Many finance professionals believe the stock market is basically efficient. That is, prices of stocks are fairly priced, and therefore the only way to generate higher returns is by taking more risks. This group also believes that risk is defined by price volatility, so the more volatile the stock, the higher its risk.
Value investors, of course, not only reject the fact that the market is efficient (for a terrific essay on the subject by Warren Buffett, see here), but also find flaw with the definition of risk. To value investors, risk represents the potential that the underlying business is or becomes worth less than anticipated, and this is often times completely unrelated to a stock price's volatility. Value investors believe volatility could be caused by the market's general level of fear, supply/demand characteristics of various securities at particular points in time, and other psychological factors unrelated to the underlying business.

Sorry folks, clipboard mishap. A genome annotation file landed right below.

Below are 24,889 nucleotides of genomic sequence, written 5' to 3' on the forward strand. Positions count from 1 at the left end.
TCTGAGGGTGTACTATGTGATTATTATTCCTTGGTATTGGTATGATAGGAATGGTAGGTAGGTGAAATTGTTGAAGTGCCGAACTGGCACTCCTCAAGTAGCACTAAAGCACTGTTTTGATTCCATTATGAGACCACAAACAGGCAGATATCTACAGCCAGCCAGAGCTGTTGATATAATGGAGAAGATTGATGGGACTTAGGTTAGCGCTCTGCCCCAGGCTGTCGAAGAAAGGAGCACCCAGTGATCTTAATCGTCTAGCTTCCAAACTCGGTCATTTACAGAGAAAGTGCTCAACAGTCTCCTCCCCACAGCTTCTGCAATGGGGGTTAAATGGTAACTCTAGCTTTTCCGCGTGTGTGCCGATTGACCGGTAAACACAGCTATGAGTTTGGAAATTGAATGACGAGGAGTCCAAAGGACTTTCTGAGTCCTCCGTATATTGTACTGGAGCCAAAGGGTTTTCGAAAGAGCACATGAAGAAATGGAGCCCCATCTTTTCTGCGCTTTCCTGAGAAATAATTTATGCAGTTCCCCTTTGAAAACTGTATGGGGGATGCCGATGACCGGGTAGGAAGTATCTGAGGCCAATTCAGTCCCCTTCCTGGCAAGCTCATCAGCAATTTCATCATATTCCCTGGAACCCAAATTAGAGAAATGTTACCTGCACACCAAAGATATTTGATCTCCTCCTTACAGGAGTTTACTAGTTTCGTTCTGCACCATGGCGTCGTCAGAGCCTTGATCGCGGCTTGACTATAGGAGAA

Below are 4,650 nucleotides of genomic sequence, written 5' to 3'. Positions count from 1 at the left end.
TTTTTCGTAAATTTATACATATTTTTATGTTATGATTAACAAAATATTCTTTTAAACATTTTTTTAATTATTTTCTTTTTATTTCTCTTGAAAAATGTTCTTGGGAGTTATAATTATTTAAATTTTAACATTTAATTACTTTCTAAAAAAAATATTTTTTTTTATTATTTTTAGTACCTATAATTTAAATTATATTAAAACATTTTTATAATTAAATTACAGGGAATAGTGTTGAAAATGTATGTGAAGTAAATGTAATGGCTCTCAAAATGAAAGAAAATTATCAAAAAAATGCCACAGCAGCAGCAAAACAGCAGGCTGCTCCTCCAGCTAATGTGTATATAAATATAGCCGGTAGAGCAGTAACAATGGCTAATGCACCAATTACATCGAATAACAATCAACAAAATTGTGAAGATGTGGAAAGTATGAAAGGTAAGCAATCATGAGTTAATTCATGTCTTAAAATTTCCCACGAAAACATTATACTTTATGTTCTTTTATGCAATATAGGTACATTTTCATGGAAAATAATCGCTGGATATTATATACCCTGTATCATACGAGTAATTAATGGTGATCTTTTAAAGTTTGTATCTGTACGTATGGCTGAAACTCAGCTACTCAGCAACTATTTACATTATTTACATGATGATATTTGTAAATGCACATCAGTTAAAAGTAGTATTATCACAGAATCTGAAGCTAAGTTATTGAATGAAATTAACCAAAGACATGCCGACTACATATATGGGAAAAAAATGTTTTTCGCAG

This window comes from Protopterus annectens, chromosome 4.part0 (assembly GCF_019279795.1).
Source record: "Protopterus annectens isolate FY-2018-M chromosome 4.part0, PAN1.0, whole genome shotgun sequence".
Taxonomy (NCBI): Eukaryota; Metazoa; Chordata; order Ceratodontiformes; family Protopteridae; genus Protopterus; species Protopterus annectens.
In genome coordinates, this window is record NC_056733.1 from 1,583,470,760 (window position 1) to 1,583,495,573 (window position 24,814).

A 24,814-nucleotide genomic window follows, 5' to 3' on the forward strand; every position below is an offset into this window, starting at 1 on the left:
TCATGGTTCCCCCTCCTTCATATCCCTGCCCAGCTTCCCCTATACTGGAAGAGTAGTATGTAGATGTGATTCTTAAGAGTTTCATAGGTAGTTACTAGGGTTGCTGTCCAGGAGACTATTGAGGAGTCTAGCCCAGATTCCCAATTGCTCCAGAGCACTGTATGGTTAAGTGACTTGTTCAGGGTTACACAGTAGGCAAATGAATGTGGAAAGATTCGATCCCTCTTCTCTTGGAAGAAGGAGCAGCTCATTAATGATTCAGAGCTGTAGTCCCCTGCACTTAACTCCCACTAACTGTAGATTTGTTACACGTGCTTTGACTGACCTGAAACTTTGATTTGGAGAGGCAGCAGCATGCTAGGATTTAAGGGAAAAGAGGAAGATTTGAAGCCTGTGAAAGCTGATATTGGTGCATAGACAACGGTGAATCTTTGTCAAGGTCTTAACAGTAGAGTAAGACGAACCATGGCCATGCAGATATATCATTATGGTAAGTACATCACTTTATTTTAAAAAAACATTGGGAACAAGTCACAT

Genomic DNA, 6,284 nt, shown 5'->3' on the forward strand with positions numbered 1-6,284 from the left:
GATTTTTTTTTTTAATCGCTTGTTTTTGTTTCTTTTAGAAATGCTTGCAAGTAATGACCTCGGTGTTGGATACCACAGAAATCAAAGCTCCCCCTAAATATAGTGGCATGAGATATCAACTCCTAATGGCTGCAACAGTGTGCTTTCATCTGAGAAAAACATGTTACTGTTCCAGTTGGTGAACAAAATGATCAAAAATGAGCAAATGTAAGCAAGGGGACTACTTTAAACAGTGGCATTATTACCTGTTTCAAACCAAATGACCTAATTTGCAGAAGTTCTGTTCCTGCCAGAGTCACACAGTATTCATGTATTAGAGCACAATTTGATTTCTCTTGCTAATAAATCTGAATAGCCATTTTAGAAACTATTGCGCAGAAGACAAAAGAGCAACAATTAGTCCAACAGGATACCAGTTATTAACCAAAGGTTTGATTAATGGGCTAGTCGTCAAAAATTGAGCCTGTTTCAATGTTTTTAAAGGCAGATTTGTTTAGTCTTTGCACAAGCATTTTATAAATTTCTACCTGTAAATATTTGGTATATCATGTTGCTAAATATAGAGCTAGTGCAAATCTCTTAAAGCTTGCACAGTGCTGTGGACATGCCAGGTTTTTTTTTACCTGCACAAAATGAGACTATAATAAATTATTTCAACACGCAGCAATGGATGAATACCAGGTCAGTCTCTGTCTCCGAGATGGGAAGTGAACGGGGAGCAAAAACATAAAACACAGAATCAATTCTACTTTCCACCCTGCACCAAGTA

A study by Richard Roll has attempted to quantify the various components that comprise a given stock's volatility. His findings are depicted in the chart below:
According to Roll, company specific risks play only a very small role in a stock's volatility. If this information is accepted, it seems ludicrous to believe a stock's volatility - rather than the fundamental business/financial risk of the underlying company itself - is what governs an investment's risk level. Investor confidence, interest rates, and the stage of the business cycle all play far larger roles when it comes to volatility!
Value investors who take advantage of volatility, rather than fear it by equating it with risk, position themselves for market beating returns!